Wednesday, January 21, 2009

THE SEARCHERS (John Ford, 1956, USA)
"It's all about where you put the horizon
Said the great John Ford to the young man rising
You got to frame it just right and have some luck of course
And it helps to have a tall man sitting on a horse
Tell them just enough to still leave them some mystery
A grasp of the ironic nature of history
A man turns his back on the comforts of home
The Monument Valley to ride off alone"
-Drive By Truckers (The Monument Valley)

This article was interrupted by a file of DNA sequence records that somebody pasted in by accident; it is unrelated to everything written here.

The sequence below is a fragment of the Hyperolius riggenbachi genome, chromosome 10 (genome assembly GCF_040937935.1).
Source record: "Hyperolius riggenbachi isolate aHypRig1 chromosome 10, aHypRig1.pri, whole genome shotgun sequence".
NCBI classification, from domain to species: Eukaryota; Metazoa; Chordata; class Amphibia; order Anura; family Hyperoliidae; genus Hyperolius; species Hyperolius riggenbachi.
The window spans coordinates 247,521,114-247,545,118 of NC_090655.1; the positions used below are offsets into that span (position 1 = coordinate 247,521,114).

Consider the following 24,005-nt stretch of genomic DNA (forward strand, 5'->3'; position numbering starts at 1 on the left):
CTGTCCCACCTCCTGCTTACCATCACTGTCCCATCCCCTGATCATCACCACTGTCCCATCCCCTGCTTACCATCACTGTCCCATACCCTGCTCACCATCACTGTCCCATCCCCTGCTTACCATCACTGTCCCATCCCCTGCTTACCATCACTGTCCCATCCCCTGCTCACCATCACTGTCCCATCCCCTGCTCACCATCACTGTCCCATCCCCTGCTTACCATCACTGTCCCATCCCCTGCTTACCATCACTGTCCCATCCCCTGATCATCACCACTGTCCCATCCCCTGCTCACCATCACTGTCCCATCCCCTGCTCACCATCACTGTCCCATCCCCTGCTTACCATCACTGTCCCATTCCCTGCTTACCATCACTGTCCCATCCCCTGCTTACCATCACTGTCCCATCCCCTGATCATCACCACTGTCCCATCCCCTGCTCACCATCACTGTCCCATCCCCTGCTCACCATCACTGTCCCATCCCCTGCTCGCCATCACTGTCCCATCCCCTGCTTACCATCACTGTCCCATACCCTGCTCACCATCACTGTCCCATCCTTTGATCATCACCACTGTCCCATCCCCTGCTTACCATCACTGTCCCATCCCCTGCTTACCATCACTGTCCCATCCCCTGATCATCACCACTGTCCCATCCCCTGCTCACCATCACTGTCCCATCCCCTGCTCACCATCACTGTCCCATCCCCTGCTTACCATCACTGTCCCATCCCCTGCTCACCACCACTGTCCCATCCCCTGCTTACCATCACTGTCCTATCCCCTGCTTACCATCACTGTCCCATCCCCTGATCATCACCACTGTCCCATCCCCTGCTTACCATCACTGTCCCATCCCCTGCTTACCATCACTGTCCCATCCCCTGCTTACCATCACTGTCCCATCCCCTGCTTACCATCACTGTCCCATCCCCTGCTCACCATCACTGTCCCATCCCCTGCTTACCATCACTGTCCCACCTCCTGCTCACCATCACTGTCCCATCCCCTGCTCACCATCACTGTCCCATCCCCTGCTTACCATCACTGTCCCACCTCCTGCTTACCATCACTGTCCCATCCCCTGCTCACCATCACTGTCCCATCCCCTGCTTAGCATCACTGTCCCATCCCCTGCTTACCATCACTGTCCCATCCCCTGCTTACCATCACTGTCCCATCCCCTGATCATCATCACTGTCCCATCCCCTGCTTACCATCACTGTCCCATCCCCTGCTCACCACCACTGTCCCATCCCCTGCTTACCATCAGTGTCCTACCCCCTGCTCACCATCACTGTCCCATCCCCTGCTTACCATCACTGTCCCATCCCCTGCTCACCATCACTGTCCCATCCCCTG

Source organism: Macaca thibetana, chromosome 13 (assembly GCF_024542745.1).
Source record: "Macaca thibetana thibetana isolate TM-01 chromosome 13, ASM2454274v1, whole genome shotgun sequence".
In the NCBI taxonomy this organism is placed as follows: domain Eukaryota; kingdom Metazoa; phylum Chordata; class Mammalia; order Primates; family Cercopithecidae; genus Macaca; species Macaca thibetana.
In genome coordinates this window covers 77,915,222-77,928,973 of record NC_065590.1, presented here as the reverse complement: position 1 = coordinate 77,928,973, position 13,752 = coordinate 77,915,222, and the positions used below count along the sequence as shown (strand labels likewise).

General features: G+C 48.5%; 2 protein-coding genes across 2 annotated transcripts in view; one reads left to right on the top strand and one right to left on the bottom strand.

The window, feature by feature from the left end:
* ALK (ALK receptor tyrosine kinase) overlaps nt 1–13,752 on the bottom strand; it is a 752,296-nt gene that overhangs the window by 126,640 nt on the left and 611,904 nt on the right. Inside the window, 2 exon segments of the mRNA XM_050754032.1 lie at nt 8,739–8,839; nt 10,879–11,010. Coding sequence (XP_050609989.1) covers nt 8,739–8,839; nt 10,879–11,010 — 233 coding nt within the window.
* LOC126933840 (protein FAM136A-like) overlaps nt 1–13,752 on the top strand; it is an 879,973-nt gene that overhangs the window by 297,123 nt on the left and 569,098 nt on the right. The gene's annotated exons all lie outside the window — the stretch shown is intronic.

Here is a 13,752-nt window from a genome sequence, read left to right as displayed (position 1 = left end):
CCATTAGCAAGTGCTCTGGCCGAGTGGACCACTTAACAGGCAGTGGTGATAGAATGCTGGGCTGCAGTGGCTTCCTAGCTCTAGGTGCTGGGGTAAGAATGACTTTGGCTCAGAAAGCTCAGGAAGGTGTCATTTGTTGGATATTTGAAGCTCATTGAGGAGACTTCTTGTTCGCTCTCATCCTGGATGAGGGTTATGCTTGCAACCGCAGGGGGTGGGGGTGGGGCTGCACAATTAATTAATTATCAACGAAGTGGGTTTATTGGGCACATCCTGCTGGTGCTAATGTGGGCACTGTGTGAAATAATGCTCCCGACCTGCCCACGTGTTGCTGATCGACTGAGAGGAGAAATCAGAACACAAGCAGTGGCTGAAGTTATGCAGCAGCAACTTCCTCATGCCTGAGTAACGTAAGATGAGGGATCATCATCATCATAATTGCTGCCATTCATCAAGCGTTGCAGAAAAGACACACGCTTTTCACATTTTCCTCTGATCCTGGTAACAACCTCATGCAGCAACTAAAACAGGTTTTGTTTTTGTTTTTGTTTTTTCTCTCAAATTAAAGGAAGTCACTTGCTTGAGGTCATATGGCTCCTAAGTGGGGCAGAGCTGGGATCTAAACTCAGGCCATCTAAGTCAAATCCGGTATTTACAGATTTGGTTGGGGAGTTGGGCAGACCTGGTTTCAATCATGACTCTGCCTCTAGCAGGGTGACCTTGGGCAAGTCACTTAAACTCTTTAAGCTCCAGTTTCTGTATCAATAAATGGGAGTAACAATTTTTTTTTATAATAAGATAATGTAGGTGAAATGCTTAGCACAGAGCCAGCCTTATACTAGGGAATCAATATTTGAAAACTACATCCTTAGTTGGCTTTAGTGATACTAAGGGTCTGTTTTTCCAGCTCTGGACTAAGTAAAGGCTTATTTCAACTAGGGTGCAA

Ethan Edwards is an anachronism, fighting his own spiritual civil war, a cruel division that separates his humanity from pure animal rage that trespasses upon those who love him most. John Wayne’s performance steps beyond the boundaries of expectation and he delivers an exceptional and multi-faceted portrayal of a violent unlikable man, torn apart and raw, a metaphor concerning his country’s still festering and unhealed wounds, his family a desperate house divided. Director John Ford introduces this bleak anti-hero with Ethan’s face obscured by shadows beneath the brim of a black hat. The crippling love for his brother’s wife is never overtly referenced and becomes a background thrum of seething resentment: it’s him against the world. Ford’s mise-en-scene is gorgeously filmed: from the interior sets photographed in medium close-up to extreme long-shots of orange and blood red horizons, his panoramic VistaVision drenches the celluloid in unspoken emotional conflict. Though the narrative relies heavily upon western cliché (the racist portrayal of Indians as either violent or stupid) we must look beneath the veneer of Hollywood convention to understand the film’s dire beauty: Ethan Edward’s search for salvation. His obstreperous contempt for the preacher is flagrantly hostile, a one-track morality that leads him towards a murder that will destroy him completely. Ford knows when to reveal the violence…and when to keep it hidden under the darkened sky and haunting buttes: Edward’s choking curse at discovering Lucy’s corpse is left to our imagination, the sexual assault and mutilation implied. Ford utilizes very few close-ups and only one extreme close-up: when Edwards and Martin interview two captured women, neither of whom is the little girl they seek, the camera pans close to Wayne’s tortured and angry impatience…and the eyes, full of fire and brimstone. Finally, after many years the search is over and Debbie is reunited with her surviving family, Ethan is left alone, perfectly framed in the doorway, one hand resting gently upon his arm, and he turns and walks away. The door closes upon him, a stranger to his family, hopefully at peace with himself. (A+)

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